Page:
- Don’t avoid carbs. Slow-digesting carbs are your friend. Examples include Ezekiel bread, rolled oats, quinoa, brown rice, low glycemic index fruit (blueberries, apples, grapefruit, raspberries, pears, oranges, etc), pumpkin, sweet potatoes, etc.
- Note: Do not eat carbs 90 minutes before bed (if your goal is fat loss) because it will disrupt your growth hormone output that occurs during sleep (note: growth hormone is your star fat-burning hormone). For more information about growth hormone and fasting, read my post, “Maximize Growth Hormone’s Fat-Burning Effect in 5 Easy Steps”.
- This is important: On days when you consume a higher quantity of the above-mentioned carbs, ensure you lower your fat intake. By the same token, on days when you consume less of the above-mentioned carbs, you can increase your fat intake.
- You can increase your carb intake on days when you train big muscle groups (ie. leg or full body workouts). Have low carb days on rest days and moderate carb days for other workout days. Don’t put yourself on a carb cycling program! It will be hard to remember from day to day how many carbs you are supposed to eat. Just use your brain and select your carb intake according to your activity level.
- I try not to put a lot of thought into this. I don’t want to start demonizing food again. The only principle I follow is LOW CARB/HIGH FAT and HIGH CARB/LOW FAT. If both your fats and carbs are high, you will have a hard time losing body fat.
- People ask me what I do. This is what I do: I eat my body weight in protein every day (128 lbs means 128 g protein), I prefer to follow a low carb and high fat diet because I love the taste of healthy fats! I love almonds, nut butter, coconut butter, guacamole so much more than oats or brown rice … but that’s just my palate. I eat a Quest Bar daily because I want to! In fact, I’m proof that you can eat a Quest bar a day and still have a 6 pack! I like to eat tons of high fiber/low calorie veggies, such as cucumber, zucchini, cherry tomatoes, peppers, spinach and mushrooms (because I rely on the principle of volumetrics to keep me full). I don’t eat a lot of fruit, only because I find it too sweet. Funny how my taste buds changed over the years. The key point is that I listen to my taste buds and apply my knowledge to ensure I can eat what I want and remain lean 365 days a year. Do I eat junk food like pizza, fries, candy, etc? Nope! Why not? Because my palate no longer desires these types of foods and I am WAY TO SMART to cheat. Have you seen my healthy recipes that look and taste like cheat food on drsarasolomon.com? Click here to access them for free so you can cheat the cheat!
- According to Donald Layman, Ph.D, professor emeritus of nutrition at the University of Illinois, non-exercisers should be consuming less than 40g of carbohydrates at each meal, which is the most your body can effectively process 2 hours postprandial. If you consume a meal containing more carbohydrates than your body can utilize, then the extra sugar will be stored as unsightly fat.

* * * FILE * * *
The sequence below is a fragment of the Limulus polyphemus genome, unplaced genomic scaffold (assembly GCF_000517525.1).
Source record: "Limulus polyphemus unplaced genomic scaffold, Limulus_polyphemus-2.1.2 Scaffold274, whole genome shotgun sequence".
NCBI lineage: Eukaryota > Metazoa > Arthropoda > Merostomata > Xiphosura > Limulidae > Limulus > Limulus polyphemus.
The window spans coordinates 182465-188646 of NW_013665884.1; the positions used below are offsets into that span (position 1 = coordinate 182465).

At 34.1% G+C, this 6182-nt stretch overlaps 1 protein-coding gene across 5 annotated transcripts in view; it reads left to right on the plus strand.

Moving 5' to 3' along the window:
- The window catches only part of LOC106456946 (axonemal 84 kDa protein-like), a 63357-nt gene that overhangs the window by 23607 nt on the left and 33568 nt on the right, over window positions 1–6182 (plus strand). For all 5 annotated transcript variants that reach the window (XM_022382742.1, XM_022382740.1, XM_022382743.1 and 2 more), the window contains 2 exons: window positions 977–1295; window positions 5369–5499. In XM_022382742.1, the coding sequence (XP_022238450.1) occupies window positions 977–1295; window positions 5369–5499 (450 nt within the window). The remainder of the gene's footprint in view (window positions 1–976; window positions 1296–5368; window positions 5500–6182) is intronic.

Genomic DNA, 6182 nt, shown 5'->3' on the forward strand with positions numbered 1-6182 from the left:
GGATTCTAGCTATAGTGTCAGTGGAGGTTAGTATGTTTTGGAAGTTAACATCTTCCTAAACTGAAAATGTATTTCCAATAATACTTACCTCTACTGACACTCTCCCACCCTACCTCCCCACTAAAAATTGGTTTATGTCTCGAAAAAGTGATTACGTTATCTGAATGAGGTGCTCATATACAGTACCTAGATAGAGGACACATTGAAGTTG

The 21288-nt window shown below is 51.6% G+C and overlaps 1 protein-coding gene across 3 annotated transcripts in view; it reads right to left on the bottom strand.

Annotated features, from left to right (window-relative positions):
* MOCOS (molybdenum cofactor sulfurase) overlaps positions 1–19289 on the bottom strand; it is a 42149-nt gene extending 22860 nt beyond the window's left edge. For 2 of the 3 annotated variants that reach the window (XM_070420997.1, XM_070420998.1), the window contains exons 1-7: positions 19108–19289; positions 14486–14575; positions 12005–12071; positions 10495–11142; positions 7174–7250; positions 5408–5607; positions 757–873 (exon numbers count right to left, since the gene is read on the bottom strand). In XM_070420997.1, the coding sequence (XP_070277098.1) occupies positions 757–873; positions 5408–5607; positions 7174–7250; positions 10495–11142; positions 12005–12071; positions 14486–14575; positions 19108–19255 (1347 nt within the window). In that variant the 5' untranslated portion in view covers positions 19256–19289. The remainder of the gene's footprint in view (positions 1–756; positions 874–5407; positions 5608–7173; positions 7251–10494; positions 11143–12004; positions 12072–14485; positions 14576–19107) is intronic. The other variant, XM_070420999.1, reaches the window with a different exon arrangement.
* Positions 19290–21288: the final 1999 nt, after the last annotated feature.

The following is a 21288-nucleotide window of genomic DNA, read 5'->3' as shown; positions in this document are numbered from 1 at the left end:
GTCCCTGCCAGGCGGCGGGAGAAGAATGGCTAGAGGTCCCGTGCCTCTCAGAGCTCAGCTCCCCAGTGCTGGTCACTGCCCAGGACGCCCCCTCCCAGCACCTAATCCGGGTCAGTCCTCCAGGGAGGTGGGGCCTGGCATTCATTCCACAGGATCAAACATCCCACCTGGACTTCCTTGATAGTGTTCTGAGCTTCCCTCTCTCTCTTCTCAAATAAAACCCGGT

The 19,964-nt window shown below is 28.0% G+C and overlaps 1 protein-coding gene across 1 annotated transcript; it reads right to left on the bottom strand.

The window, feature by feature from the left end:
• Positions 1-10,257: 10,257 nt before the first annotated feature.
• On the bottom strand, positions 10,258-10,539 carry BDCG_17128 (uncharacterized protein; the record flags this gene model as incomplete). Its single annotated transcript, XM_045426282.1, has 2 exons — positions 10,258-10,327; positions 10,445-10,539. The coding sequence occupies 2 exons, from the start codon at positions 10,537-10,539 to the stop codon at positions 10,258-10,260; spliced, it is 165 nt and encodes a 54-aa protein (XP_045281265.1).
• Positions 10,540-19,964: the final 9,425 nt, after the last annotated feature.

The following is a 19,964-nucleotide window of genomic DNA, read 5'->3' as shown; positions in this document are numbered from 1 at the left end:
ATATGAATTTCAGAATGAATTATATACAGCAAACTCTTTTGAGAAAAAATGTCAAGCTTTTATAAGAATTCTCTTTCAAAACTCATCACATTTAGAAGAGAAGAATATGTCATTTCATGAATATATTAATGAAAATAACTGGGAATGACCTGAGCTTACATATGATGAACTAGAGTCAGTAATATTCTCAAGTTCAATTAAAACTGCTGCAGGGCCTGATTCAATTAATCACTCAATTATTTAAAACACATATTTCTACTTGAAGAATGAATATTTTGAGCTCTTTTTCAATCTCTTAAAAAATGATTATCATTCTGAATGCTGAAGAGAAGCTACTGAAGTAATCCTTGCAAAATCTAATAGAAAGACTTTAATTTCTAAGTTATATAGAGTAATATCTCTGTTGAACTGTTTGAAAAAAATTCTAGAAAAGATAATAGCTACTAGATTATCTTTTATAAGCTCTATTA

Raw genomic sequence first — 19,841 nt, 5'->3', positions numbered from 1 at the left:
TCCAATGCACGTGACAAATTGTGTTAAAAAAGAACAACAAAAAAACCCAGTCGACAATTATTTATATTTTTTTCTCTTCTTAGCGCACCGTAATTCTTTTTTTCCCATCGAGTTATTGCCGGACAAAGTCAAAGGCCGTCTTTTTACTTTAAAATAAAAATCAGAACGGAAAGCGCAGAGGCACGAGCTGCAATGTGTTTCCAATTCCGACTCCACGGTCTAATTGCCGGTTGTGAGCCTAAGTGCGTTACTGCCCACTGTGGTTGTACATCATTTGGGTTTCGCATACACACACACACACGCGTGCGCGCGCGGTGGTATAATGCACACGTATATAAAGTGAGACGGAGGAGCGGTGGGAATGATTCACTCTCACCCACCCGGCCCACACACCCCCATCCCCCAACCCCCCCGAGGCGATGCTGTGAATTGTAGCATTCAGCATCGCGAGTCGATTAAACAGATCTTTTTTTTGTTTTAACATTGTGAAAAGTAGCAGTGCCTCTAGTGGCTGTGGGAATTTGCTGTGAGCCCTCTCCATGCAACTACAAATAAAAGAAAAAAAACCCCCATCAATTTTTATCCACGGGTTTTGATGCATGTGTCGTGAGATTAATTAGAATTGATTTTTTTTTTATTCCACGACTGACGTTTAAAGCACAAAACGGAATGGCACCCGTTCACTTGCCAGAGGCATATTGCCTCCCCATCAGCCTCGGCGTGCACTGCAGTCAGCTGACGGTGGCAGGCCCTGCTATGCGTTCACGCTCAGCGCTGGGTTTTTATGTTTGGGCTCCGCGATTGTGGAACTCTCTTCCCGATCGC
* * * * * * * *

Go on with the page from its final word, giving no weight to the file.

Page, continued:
- Drink: Green tea, Matcha Green tea, Oolong Tea, Dandelion Tea, WATER! Note: coffee is fine.
- Note: these food lists are just lists of some examples. You get the idea!
- Discretionary Calories: well, that’s at your discretion. Maybe it’s a glass of wine or a Pop Tart? If you plan to go out drinking, I recommend a dry wine (low carb) and make sure you eat your daily protein requirements while minimizing your daily carb and fat intake. Combining alcohol with fats and carbs is a recipe for fat storing!
- Lean protein: white fish, chicken breast, salmon, turkey breast, egg whites, eggs, whey protein, lean beef, bison, etc.
IMPORTANT: read what the experts have to say:
- Please read Alan Aragon’s article, “The Dirt on Clean Eating“, which explains the best way to distribute discretionary calories.
- Please read Eric Trexler’s “The Clean Foods Paradox“. This article encourage dieters to eat foods to provide them with the nutrients they need, rather than demonizing certain foods. It is a more psychologically healthy relationship with food, and it allows for greater dietary flexibility (and therefore a greater chance for long-term adherence and success).
- Please watch this video by Dr. Layne Norton. He explains how to approach your daily food selection without compromising your physique or quality of life.
- If you want quick & easy healthy recipes, I recommend my Healthy Recipes Ebook. My recipes are perfect options for GRAZERS or INTERMITTENT FASTERS.
- You can also get my FREE healthy recipes to your inbox.
- And check out my FREE healthy recipes on www.drsarasolomon.com. If posted a recipe on my website, it’s because I’m eating it!
When to Eat?
You have many options. You can GRAZE (ie. eat 5-6 small meals a day every 2-3 hours) or you can experiment with decreased meal frequency. I’m a fan of Intermittent Fasting because it works for me (ie. it fits my schedule, saves me time, is less labour-intensive and never makes me feel hungry). Do what works for you. As always, consult with your physician.
Before you make decisions, you must gather research and think critically. For more information, I recommend you read my entire intermittent fasting blog.